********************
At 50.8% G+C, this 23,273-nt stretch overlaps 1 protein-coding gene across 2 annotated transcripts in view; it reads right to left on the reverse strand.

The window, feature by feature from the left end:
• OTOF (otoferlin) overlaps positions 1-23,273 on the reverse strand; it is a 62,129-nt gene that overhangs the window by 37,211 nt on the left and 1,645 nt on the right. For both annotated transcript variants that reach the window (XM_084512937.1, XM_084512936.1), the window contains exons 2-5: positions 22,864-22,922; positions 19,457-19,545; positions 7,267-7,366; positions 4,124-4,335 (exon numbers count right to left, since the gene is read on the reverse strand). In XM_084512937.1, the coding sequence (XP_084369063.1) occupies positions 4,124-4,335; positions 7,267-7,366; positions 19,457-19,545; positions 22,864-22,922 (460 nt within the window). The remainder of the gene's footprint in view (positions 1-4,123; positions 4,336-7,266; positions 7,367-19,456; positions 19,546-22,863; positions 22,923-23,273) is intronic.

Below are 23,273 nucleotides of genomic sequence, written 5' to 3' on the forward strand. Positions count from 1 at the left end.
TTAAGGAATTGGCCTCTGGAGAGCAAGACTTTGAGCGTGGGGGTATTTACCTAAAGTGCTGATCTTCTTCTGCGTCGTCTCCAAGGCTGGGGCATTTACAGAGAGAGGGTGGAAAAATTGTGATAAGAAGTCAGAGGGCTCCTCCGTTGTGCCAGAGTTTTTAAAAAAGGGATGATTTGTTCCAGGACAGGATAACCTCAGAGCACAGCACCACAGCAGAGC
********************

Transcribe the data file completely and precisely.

At 50.8% G+C, this 23,273-nt stretch overlaps 1 protein-coding gene across 2 annotated transcripts in view; it reads right to left on the reverse strand.

The window, feature by feature from the left end:
• OTOF (otoferlin) overlaps positions 1-23,273 on the reverse strand; it is a 62,129-nt gene that overhangs the window by 37,211 nt on the left and 1,645 nt on the right. For both annotated transcript variants that reach the window (XM_084512937.1, XM_084512936.1), the window contains exons 2-5: positions 22,864-22,922; positions 19,457-19,545; positions 7,267-7,366; positions 4,124-4,335 (exon numbers count right to left, since the gene is read on the reverse strand). In XM_084512937.1, the coding sequence (XP_084369063.1) occupies positions 4,124-4,335; positions 7,267-7,366; positions 19,457-19,545; positions 22,864-22,922 (460 nt within the window). The remainder of the gene's footprint in view (positions 1-4,123; positions 4,336-7,266; positions 7,367-19,456; positions 19,546-22,863; positions 22,923-23,273) is intronic.

Below are 23,273 nucleotides of genomic sequence, written 5' to 3' on the forward strand. Positions count from 1 at the left end.
TTAAGGAATTGGCCTCTGGAGAGCAAGACTTTGAGCGTGGGGGTATTTACCTAAAGTGCTGATCTTCTTCTGCGTCGTCTCCAAGGCTGGGGCATTTACAGAGAGAGGGTGGAAAAATTGTGATAAGAAGTCAGAGGGCTCCTCCGTTGTGCCAGAGTTTTTAAAAAAGGGATGATTTGTTCCAGGACAGGATAACCTCAGAGCACAGCACCACAGCAGAGC